In contrast, BJP and AAP leaders are extensively using Twitter and Facebook to reach out to their voters.

 

Congress leaders, who contested the 2015 Assembly elections in Delhi, are virtually nowhere to be found in social media.

An analysis of the social media footprint of the 70 candidates who contested the last elections, shows that apart from eight to nine leaders, none of them are active on either Twitter or Facebook.

Both of these mediums are used by Aam Aadmi Party (AAP) and Bharatiya Janata Party (BJP) leaders very extensively to reach out to their voters. Congress leader Kiran Walia, who contested from the New Delhi constituency in 2015 and remained an important minister in the Sheila Dixit Cabinet in Delhi, has little or no presence on either Twitter or Facebook.

The last post from her Facebook handle was only in February 2015, while on Twitter her last post dates back to 3 December 2013. Raj Kumar Chauhan, another former Minister from the Sheila Dixit Cabinet who contested from the Mangolpuri seat during the 2015 Assembly elections in Delhi, also has a very poor presence on social media. While his last post on Facebook has been in 2015, his Twitter account has been suspended.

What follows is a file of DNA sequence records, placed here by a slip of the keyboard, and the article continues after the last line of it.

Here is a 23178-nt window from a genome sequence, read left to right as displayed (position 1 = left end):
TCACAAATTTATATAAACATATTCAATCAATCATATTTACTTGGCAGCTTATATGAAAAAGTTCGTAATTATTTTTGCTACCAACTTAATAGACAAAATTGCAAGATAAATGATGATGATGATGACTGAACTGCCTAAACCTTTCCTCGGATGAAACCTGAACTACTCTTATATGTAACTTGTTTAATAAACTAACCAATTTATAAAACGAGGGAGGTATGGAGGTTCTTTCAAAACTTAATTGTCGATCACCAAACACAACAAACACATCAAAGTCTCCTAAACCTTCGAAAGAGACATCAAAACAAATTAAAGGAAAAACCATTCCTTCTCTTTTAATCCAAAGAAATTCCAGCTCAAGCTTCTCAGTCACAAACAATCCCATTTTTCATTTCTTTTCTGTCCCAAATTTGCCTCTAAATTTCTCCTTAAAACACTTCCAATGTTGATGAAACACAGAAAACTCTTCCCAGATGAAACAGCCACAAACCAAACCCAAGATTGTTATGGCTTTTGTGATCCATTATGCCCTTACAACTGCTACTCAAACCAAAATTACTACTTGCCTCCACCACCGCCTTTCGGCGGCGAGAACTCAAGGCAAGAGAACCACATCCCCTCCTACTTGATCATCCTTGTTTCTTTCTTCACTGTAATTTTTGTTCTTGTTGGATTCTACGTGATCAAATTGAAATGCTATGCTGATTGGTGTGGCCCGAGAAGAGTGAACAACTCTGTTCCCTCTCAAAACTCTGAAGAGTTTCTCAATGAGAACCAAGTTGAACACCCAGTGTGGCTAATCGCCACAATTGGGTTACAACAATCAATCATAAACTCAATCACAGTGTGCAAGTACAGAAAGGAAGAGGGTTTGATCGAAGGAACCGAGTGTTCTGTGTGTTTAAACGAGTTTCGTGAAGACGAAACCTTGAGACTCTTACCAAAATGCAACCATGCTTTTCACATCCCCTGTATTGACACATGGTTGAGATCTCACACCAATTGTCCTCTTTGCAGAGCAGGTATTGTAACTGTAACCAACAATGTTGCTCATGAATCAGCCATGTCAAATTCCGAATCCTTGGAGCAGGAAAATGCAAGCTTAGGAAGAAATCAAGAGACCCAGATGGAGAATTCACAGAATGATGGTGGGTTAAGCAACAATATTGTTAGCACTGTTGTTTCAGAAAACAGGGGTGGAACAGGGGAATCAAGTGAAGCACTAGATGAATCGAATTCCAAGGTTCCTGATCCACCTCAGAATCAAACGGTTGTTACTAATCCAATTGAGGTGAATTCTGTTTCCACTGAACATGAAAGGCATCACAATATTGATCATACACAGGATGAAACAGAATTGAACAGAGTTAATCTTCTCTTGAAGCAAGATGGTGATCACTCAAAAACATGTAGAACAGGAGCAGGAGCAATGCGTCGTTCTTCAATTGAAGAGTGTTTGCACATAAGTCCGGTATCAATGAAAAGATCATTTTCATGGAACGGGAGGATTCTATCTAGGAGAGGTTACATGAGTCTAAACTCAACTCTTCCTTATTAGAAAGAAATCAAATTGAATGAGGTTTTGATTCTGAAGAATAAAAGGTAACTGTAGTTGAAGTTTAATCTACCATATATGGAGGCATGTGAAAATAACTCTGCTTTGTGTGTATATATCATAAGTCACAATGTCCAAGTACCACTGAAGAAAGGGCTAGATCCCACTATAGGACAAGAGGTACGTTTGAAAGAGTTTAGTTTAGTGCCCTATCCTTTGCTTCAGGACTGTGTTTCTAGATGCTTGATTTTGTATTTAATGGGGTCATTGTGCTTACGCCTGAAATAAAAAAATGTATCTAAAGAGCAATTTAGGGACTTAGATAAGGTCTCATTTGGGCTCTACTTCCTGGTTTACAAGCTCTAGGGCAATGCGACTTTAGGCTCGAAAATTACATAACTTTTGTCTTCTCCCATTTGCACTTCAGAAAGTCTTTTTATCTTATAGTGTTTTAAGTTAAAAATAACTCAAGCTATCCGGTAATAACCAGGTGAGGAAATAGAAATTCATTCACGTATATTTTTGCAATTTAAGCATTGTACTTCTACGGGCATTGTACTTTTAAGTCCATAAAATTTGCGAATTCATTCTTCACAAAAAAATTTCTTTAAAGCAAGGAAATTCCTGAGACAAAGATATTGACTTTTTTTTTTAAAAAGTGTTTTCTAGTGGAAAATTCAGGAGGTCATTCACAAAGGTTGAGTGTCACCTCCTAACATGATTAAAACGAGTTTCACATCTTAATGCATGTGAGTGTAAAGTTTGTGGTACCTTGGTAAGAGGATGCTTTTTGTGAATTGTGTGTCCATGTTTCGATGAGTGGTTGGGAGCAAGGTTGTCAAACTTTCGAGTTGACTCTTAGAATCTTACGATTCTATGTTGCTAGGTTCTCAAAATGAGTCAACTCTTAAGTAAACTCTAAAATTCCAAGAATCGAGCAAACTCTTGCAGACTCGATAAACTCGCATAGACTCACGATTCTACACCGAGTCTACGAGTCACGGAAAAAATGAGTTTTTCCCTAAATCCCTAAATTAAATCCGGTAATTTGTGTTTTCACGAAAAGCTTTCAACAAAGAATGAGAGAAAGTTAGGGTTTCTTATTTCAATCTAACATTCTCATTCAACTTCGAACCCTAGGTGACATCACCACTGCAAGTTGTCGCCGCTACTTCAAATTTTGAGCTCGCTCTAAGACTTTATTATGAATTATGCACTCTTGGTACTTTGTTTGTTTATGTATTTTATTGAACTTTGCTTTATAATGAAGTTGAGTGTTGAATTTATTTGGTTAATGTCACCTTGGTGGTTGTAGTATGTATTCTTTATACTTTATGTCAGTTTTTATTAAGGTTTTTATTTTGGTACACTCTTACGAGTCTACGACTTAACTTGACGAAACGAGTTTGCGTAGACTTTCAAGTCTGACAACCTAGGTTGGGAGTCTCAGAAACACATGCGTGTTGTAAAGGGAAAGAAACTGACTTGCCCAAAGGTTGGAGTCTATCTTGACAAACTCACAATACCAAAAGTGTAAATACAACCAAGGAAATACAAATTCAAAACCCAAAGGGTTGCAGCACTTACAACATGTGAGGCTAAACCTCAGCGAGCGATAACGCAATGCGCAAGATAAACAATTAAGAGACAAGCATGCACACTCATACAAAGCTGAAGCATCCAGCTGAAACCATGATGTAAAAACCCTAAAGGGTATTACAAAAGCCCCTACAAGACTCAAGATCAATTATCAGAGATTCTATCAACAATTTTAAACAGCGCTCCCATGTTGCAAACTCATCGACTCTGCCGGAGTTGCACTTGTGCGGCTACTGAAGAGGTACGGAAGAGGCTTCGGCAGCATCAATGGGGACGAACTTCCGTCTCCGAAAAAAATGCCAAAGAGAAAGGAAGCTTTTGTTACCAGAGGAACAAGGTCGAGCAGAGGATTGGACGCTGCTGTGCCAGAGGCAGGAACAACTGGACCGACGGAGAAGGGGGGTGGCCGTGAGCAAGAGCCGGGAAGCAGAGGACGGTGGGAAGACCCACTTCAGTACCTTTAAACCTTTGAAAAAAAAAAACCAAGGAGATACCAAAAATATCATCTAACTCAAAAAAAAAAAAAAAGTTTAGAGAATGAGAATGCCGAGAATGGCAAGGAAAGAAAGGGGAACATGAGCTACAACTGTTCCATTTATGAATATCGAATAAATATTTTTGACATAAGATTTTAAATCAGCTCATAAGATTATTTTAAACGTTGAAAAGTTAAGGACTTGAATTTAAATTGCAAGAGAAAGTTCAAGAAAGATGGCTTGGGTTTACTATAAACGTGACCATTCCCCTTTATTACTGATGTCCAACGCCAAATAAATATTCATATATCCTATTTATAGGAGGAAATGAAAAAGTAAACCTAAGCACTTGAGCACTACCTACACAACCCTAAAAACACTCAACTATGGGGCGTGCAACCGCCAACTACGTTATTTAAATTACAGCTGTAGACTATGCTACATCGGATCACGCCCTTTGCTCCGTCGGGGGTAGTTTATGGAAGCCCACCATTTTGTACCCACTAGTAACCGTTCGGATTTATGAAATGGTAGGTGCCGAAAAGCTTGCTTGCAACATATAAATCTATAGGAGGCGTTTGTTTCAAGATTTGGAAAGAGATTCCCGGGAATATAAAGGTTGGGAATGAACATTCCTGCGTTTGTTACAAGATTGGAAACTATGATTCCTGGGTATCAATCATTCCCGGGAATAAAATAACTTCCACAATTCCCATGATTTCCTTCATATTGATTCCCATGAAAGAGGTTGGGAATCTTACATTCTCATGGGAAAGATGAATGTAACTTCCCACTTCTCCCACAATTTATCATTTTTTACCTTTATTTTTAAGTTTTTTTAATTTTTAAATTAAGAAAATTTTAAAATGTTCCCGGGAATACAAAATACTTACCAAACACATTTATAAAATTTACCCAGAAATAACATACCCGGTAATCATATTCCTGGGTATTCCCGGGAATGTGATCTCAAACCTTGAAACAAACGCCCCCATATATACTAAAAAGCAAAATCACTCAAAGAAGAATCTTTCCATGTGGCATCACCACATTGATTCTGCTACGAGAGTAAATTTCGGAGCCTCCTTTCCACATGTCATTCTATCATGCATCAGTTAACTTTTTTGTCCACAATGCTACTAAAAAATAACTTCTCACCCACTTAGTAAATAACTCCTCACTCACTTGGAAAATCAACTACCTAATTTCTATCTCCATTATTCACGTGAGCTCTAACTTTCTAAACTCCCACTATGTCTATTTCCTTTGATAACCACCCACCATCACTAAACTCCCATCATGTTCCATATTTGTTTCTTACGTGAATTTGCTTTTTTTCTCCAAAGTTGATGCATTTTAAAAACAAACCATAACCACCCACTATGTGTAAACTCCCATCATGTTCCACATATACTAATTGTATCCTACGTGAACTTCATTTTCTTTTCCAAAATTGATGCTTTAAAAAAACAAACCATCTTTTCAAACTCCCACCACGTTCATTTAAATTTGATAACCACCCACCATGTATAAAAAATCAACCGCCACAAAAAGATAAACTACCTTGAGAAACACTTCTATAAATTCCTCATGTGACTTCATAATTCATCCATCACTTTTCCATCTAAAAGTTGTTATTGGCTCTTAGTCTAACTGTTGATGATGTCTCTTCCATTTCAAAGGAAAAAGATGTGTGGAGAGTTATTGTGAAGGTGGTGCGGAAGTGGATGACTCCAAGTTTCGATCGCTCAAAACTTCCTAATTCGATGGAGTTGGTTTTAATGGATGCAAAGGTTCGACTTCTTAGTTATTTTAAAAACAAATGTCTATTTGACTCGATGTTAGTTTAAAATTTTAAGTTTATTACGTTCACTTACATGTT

An overall analysis of the social media presence of Delhi Congress leaders also portrays a grim picture. Even senior leaders have not shown much activity. According to The Sunday Guardian’s analysis, 60 out of the 70 leaders who had contested the 2015 elections have a very poor presence on Twitter, while 42 out of the 70 MLA candidates from the Congress in 2015 have poor presence on Facebook. This comes at a time when the BJP and AAP are pushing their leaders to increase their social media presence.

The BJP and AAP have both constituted war rooms even at the local levels to reach out to millennial voters, as social media is considered one of the most important tools of communication to reach out to voters in real time and with accuracy. Sharmistha Mukherjee, spokesperson of the Delhi Pradesh Congress Committee, told The Sunday Guardian that social media is an important aspect of communication for political leaders and political parties of today and that the party is trying to persuade its leaders to get on the digital platform.

“We have been telling all our leaders to be part of social media; some have also come on board, while others are still working on it. As far as the official handle of the Delhi Congress is concerned, it is very active and so am I and also Ajay Makenji. Unlike the AAP and BJP, the Congress does not have paid volunteers and BOTs for their social media,” Mukherjee said.

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